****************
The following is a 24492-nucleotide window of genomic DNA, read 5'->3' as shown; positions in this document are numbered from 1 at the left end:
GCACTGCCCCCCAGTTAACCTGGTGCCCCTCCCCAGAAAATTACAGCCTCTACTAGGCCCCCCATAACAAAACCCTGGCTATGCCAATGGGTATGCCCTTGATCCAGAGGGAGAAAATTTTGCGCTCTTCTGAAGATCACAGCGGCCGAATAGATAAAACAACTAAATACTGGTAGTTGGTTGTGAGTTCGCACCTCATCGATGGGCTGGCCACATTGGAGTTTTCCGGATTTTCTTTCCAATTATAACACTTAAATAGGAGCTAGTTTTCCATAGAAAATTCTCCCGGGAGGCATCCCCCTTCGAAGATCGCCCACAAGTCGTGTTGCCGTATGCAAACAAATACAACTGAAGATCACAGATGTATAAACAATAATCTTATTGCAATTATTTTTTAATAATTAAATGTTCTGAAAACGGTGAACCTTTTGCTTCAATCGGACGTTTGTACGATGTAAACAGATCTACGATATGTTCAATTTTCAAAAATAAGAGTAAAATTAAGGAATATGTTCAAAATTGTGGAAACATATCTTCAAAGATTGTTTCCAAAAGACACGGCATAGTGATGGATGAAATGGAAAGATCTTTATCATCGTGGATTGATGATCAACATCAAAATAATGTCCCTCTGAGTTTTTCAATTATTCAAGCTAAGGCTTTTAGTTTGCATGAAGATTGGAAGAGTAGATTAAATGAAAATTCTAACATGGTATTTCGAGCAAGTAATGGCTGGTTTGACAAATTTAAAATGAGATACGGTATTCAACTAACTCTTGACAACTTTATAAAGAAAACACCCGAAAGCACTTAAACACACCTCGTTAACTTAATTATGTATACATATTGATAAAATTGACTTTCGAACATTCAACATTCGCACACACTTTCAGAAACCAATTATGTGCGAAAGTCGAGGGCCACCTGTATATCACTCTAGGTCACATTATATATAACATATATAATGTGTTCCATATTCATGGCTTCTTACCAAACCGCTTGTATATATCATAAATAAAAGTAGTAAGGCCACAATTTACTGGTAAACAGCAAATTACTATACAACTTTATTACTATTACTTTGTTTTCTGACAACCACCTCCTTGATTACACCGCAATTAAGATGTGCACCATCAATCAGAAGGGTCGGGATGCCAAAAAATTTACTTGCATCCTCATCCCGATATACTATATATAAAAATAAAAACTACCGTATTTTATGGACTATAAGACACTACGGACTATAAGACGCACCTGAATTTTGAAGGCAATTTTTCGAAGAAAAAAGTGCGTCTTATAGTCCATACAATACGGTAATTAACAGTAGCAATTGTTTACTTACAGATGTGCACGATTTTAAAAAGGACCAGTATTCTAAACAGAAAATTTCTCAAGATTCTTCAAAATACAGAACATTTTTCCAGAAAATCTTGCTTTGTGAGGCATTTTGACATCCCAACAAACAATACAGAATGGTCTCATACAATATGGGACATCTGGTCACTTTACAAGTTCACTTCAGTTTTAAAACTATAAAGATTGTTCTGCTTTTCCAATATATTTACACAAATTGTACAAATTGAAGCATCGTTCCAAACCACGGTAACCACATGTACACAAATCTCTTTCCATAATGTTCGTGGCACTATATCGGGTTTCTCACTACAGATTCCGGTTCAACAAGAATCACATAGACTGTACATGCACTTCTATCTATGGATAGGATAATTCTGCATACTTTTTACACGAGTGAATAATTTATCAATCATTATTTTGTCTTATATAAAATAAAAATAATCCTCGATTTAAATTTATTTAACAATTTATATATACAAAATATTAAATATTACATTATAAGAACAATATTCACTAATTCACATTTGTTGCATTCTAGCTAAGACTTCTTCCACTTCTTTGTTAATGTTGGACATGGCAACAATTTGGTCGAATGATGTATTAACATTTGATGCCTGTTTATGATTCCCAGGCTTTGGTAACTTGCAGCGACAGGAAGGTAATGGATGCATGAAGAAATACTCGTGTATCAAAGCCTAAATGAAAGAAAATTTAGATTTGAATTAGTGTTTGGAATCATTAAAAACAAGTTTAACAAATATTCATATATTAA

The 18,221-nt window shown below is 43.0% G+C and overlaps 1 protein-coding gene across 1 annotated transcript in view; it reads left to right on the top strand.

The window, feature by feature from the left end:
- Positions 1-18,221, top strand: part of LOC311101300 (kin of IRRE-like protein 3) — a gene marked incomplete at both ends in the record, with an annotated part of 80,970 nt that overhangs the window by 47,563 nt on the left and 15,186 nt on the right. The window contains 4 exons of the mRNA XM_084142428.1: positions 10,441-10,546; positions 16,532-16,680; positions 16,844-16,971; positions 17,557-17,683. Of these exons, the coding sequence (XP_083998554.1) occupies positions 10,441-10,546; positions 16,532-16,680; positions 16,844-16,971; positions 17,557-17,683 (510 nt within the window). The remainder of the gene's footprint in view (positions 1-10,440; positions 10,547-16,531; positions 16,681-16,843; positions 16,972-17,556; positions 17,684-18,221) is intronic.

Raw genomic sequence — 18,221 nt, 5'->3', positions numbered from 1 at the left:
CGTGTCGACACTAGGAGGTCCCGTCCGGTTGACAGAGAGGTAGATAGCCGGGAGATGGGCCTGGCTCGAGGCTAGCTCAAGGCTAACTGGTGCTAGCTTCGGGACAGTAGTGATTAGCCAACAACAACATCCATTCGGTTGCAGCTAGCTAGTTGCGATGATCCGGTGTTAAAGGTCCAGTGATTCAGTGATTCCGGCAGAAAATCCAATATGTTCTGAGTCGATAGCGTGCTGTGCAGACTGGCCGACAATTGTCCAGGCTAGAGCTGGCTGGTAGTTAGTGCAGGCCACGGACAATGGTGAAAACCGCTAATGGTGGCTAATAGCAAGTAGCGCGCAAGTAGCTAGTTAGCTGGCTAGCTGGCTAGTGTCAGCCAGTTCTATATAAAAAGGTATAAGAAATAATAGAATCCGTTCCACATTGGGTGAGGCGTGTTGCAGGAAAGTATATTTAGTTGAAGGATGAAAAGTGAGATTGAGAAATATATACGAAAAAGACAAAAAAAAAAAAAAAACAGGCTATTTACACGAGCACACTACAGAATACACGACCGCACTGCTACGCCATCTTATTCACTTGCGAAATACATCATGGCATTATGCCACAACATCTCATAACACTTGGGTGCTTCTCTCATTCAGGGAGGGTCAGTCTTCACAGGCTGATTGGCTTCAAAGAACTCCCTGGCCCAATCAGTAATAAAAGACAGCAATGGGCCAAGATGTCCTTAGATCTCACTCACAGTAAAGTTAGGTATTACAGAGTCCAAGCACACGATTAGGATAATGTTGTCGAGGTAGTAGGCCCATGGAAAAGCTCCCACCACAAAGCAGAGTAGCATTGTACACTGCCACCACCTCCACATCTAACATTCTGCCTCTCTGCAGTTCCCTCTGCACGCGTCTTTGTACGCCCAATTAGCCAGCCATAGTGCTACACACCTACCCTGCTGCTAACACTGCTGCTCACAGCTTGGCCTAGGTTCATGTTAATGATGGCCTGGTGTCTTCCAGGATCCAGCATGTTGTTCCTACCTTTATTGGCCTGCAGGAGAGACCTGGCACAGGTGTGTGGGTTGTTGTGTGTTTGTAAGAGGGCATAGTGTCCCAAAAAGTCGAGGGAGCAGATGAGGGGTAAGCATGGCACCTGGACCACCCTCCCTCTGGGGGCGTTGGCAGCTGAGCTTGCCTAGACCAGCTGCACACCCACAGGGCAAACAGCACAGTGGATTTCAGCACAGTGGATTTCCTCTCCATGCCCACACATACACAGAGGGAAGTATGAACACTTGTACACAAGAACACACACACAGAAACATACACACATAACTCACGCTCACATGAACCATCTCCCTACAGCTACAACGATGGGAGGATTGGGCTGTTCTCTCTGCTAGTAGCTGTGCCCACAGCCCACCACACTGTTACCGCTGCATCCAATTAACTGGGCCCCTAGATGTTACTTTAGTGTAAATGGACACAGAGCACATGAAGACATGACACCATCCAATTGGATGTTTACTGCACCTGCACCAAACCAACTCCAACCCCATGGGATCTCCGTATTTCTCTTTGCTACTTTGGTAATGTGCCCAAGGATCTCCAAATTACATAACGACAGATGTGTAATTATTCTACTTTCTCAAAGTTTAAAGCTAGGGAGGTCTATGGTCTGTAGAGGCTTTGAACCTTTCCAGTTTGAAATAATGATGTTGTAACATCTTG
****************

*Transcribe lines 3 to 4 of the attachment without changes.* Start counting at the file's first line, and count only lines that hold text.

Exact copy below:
The 18,221-nt window shown below is 43.0% G+C and overlaps 1 protein-coding gene across 1 annotated transcript in view; it reads left to right on the top strand.

The window, feature by feature from the left end: